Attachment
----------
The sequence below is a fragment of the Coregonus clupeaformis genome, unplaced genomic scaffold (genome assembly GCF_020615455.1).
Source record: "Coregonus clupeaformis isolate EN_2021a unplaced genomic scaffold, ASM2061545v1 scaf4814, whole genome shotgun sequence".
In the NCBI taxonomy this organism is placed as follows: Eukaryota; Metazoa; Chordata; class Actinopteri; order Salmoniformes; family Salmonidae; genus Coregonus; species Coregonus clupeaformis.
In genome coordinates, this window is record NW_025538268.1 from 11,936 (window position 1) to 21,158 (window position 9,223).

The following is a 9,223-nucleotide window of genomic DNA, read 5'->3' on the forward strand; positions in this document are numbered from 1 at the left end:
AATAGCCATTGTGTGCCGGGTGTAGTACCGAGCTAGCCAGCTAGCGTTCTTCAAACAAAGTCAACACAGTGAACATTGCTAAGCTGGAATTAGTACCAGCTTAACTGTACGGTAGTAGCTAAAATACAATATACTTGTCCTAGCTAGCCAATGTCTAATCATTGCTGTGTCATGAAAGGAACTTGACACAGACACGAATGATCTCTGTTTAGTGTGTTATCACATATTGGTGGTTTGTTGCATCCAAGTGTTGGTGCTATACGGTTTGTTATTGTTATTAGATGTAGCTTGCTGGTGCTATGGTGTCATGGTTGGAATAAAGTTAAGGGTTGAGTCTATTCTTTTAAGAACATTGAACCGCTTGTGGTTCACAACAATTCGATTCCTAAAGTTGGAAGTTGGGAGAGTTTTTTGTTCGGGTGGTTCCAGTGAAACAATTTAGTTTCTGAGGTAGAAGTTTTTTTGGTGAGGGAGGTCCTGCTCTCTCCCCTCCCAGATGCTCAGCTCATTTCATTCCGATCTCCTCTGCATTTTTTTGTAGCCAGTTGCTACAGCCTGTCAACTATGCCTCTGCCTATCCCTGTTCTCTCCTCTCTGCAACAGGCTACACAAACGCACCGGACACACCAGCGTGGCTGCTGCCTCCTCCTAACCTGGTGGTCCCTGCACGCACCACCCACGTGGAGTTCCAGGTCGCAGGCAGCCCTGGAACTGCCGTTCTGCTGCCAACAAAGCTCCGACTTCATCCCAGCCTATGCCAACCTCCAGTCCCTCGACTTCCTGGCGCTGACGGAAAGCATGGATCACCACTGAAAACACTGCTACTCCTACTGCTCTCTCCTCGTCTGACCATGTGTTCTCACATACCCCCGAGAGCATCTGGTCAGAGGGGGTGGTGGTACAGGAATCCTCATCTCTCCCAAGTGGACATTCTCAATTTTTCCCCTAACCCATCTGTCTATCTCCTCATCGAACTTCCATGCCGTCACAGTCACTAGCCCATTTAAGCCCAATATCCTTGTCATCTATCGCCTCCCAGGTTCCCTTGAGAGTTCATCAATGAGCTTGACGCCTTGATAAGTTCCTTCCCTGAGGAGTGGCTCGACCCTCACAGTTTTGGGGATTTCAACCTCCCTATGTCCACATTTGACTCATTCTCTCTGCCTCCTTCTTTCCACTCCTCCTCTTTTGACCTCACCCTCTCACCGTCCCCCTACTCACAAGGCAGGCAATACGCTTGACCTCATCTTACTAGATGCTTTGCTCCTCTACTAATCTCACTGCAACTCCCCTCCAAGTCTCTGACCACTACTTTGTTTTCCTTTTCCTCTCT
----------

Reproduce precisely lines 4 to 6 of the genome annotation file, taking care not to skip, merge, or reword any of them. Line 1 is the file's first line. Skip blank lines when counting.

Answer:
In genome coordinates, this window is record NW_025538268.1 from 11,936 (window position 1) to 21,158 (window position 9,223).

The following is a 9,223-nucleotide window of genomic DNA, read 5'->3' on the forward strand; positions in this document are numbered from 1 at the left end:
AATAGCCATTGTGTGCCGGGTGTAGTACCGAGCTAGCCAGCTAGCGTTCTTCAAACAAAGTCAACACAGTGAACATTGCTAAGCTGGAATTAGTACCAGCTTAACTGTACGGTAGTAGCTAAAATACAATATACTTGTCCTAGCTAGCCAATGTCTAATCATTGCTGTGTCATGAAAGGAACTTGACACAGACACGAATGATCTCTGTTTAGTGTGTTATCACATATTGGTGGTTTGTTGCATCCAAGTGTTGGTGCTATACGGTTTGTTATTGTTATTAGATGTAGCTTGCTGGTGCTATGGTGTCATGGTTGGAATAAAGTTAAGGGTTGAGTCTATTCTTTTAAGAACATTGAACCGCTTGTGGTTCACAACAATTCGATTCCTAAAGTTGGAAGTTGGGAGAGTTTTTTGTTCGGGTGGTTCCAGTGAAACAATTTAGTTTCTGAGGTAGAAGTTTTTTTGGTGAGGGAGGTCCTGCTCTCTCCCCTCCCAGATGCTCAGCTCATTTCATTCCGATCTCCTCTGCATTTTTTTGTAGCCAGTTGCTACAGCCTGTCAACTATGCCTCTGCCTATCCCTGTTCTCTCCTCTCTGCAACAGGCTACACAAACGCACCGGACACACCAGCGTGGCTGCTGCCTCCTCCTAACCTGGTGGTCCCTGCACGCACCACCCACGTGGAGTTCCAGGTCGCAGGCAGCCCTGGAACTGCCGTTCTGCTGCCAACAAAGCTCCGACTTCATCCCAGCCTATGCCAACCTCCAGTCCCTCGACTTCCTGGCGCTGACGGAAAGCATGGATCACCACTGAAAACACTGCTACTCCTACTGCTCTCTCCTCGTCTGACCATGTGTTCTCACATACCCCCGAGAGCATCTGGTCAGAGGGGGTGGTGGTACAGGAATCCTCATCTCTCCCAAGTGGACATTCTCAATTTTTCCCCTAACCCATCTGTCTATCTCCTCATCGAACTTCCATGCCGTCACAGTCACTAGCCCATTTAAGCCCAATATCCTTGTCATCTATCGCCTCCCAGGTTCCCTTGAGAGTTCATCAATGAGCTTGACGCCTTGATAAGTTCCTTCCCTGAGGAGTGGCTCGACCCTCACAGTTTTGGGGATTTCAACCTCCCTATGTCCACATTTGACTCATTCTCTCTGCCTCCTTCTTTCCACTCCTCCTCTTTTGACCTCACCCTCTCACCGTCCCCCTACTCACAAGGCAGGCAATACGCTTGACCTCATCTTACTAGATGCTTTGCTCCTCTACTAATCTCACTGCAACTCCCCTCCAAGTCTCTGACCACTACTTTGTTTTCCTTTTCCTCTCT